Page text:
Interestingly, his best counter to the belief of some scientists that animal behavior is largely instinctual and in service of reproduction comes in his chapter on sex. In many species, only a few dominant males gain access to females, but this fact scarcely means the others abstain from sex. To the contrary, Balcombe documents the widespread practice of homosexual couplings and masturbation. The only reward for these creatures seems to be pleasure. Because animals—at least mammals—can experience both pleasure and pain, Balcombe concludes that we owe them better treatment. He ends Pleasurable Kingdom with a plea for improving the lives of animals, from battery hens and pigs kept in dark concrete barns to the millions of lab rats consigned to wire cages.

Unfortunately, some bad stylistic and logical choices lessen the book’s impact. Balcombe lists far too many anecdotes and adds too little analysis. He also makes presumptuous leaps: the fact that birds have brilliant plumage, and eyes to see other birds’ feathers, does not mean they possess an aesthetic sense. One story of a chimp supposedly watching an African sunset is turned into an epiphany in which the ape is "contented with life." Such unprovable assertions detract from an otherwise well-argued thesis.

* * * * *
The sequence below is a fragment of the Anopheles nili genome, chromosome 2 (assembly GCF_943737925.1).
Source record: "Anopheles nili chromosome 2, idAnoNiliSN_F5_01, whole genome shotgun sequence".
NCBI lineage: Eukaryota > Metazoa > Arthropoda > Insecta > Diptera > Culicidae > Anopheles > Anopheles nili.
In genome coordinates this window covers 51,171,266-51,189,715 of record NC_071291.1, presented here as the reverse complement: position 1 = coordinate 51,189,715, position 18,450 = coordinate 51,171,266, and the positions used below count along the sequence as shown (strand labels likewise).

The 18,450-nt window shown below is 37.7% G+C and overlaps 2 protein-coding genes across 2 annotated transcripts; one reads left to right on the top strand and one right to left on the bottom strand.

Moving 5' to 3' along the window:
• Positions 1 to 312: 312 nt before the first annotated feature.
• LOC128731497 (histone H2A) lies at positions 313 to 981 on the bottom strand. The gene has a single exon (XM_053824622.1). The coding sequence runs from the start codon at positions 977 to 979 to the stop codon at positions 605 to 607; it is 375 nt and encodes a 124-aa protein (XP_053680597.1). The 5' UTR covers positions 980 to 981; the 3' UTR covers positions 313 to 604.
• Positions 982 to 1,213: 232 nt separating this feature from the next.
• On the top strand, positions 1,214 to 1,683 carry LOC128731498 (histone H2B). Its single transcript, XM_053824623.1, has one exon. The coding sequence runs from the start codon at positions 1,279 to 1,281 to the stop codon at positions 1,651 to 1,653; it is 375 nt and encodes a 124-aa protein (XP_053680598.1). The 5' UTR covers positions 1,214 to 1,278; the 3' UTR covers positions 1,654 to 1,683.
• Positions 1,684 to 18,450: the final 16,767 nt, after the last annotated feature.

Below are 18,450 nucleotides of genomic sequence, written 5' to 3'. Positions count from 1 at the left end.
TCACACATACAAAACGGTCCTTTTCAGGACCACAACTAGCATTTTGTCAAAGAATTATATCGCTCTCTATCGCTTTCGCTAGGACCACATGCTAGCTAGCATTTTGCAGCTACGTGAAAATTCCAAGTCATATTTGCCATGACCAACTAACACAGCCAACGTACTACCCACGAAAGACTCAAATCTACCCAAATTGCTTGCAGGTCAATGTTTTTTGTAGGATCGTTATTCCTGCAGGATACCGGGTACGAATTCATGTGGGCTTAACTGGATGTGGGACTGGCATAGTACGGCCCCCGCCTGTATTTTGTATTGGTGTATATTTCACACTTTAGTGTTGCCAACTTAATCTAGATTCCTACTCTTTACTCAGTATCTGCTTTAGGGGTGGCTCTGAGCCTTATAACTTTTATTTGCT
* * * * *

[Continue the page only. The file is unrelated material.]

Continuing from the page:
I was born in England, raised in New Zealand and Canada, and have lived in the United States since 1987. I studied biology in Toronto and Ottawa before earning a PhD in ethology (animal behavior) from the University of Tennessee, studying communication in bats. My career has been focused mainly on animal protection. I have worked for several non-profit organizations, including The Humane Society of the United States, People for the Ethical Treatment of Animals, and Physicians Committee for Responsible Medicine, as well as a for-profit company, Immersion Medical. I have written many scientific papers and lay-articles on animal behavior, animal research, and humane education. Recently, I decided to leave traditional office life, and now work as a private consultant. My services include writing for lay- and academic-audiences, public speaking, editing, and creative input. And, of course, I write books! In addition to the three you see featured here, I have another scheduled for publication by the University of California Press around September, 2010. It is titled Exultant Ark: A Pictorial Tour of Animal Pleasure, and it features stunning photos of animals in pleasurable situations. In my new consulting capacity I am preparing to teach a course (Jan - March 2010) called Animal Behavior, Animal Minds and Animal Protection, for Humane Society University. I also teach soccer clinics to young children aged three to seven. In addition to my professional work, I enjoy biking, wilderness, kayaking, piano (especially Bach), painting, travel, vegan cooking and baking, and reading (preferably with a cat on my lap). I have two websites,, and, where (among other things) I post upcoming media and speaking engagements, and occasional musings.